For safety purposes, please wear work gloves and safety goggles when carry out the repair work.
Filling in a minor crack
- To inspect the damage, first sweep away any dirt and debris with a brush. To ensure a good repair, also brush away any new debris created by following step 2.
- Use a club hammer and cold chisel to “undercut” (open up) along the crack line by forming an inverted V-shape – with the point of the V at the top surface of the crack line. This provides a better gripping surface for the mortar.
- Prime the crack with a coat of PVA adhesive. Follow the manufacturer’s instructions for diluting the adhesive and use an old paint brush to apply it. The adhesive will also help the mortar to grip the surfaces of the crack line.
- Use a trowel to mix one part of cement with two or three parts of sand mixed with diluted PVA adhesive (again, follow the manufacturer’s instructions). The mix should be buttery, not weak – it is better to err on the dry side rather than having a runny mixture.
- Using the trowel, press the mortar press the mortar into the crack. Level it off with the surface of the floor, using the edge of the trowel. Skim off any excess before it dries. Leave the mortar to dry overnight, then brush away any loose dust.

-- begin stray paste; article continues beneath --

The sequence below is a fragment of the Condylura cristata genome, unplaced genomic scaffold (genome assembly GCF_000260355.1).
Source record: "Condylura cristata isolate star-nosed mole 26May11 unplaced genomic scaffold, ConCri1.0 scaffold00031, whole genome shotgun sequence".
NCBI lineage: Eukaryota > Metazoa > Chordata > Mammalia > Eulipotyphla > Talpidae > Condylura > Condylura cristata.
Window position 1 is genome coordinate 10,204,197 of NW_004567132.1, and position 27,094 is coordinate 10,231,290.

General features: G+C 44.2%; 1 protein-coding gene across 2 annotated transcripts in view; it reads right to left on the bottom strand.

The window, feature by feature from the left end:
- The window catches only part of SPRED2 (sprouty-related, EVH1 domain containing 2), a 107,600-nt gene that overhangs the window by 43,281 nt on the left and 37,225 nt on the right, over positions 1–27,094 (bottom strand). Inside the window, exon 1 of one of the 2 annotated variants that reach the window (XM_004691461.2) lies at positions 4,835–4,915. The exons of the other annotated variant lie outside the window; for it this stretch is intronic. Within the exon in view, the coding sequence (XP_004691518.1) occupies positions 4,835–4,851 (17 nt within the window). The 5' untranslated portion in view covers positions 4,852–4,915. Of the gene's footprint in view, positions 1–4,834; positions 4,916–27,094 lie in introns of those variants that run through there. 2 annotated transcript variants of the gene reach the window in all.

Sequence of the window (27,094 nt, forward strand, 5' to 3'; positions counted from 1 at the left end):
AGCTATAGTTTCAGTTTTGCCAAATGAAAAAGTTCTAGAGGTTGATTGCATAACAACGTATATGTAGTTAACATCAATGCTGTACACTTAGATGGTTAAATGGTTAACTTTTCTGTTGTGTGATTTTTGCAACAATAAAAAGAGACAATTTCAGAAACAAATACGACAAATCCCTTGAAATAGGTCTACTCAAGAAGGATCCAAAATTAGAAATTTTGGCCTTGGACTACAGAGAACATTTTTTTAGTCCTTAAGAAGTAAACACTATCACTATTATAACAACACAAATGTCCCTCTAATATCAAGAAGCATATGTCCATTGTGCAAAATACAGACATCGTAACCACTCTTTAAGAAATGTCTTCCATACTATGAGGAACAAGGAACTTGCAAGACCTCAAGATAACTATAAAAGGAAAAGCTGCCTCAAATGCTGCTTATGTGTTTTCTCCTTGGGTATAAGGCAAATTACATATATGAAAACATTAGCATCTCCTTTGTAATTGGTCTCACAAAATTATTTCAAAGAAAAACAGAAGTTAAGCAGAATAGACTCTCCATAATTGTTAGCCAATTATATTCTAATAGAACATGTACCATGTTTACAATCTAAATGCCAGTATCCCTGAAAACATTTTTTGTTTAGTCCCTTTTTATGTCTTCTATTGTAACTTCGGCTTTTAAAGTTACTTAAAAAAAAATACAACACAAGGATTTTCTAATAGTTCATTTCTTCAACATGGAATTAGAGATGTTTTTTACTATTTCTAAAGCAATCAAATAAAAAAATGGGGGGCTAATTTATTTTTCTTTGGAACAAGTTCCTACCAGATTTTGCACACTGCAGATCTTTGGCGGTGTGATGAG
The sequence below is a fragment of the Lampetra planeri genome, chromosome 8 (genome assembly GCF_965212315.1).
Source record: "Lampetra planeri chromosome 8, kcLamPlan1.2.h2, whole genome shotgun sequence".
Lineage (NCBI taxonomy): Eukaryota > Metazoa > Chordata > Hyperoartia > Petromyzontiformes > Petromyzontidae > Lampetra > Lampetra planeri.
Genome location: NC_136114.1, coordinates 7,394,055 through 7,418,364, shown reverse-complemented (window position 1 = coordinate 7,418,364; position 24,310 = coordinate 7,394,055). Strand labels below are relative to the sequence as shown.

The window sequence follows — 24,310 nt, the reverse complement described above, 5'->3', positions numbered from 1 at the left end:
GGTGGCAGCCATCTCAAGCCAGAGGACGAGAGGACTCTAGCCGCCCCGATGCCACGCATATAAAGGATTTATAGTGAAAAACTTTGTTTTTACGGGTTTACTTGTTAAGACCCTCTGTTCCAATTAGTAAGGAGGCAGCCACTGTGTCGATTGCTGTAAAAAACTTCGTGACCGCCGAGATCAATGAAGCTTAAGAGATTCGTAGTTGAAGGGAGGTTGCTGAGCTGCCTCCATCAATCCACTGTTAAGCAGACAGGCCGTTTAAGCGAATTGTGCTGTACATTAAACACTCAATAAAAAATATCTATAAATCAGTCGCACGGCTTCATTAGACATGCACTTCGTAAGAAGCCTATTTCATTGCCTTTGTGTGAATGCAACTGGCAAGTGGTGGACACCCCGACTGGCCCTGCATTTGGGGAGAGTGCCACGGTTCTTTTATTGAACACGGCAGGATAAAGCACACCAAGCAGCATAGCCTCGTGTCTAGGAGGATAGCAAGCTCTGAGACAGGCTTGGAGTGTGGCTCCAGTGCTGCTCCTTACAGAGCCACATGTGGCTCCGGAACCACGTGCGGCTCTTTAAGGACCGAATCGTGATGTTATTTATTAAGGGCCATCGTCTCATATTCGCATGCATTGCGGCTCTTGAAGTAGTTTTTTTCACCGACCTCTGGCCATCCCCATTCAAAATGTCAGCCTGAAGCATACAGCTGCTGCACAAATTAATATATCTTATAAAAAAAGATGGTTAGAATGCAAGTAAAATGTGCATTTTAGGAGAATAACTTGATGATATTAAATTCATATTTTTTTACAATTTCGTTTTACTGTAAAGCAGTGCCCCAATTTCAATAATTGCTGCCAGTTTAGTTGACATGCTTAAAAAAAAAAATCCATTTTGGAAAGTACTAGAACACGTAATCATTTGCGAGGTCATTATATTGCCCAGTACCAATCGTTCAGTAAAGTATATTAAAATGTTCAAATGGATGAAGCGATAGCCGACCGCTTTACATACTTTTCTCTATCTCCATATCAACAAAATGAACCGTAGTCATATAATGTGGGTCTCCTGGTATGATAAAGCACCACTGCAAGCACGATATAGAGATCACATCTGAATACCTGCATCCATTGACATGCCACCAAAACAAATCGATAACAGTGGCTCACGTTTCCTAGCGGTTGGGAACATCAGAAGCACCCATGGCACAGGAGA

- To fill a wide crack, instead of using the trowel to level the repair as in step 5, use a wood batten – move it from side to side as you pull it toward you.
Sealing in dust
To bind the dust layer and seal it in, simply roll or brush diluted PVA adhesive or a proprietary concrete floor sealer from a builder’s merchant over the floor. Follow the manufacturer’s recommendations for the drying time necessary before laying a floor covering.
If the damp-proof membrane has been breached, you can seal the floor by brushing on a waterproofing emulsion, which is available at builder’s merchants. Because dampness can spread beyond the treated area, it is best to treat the whole floor.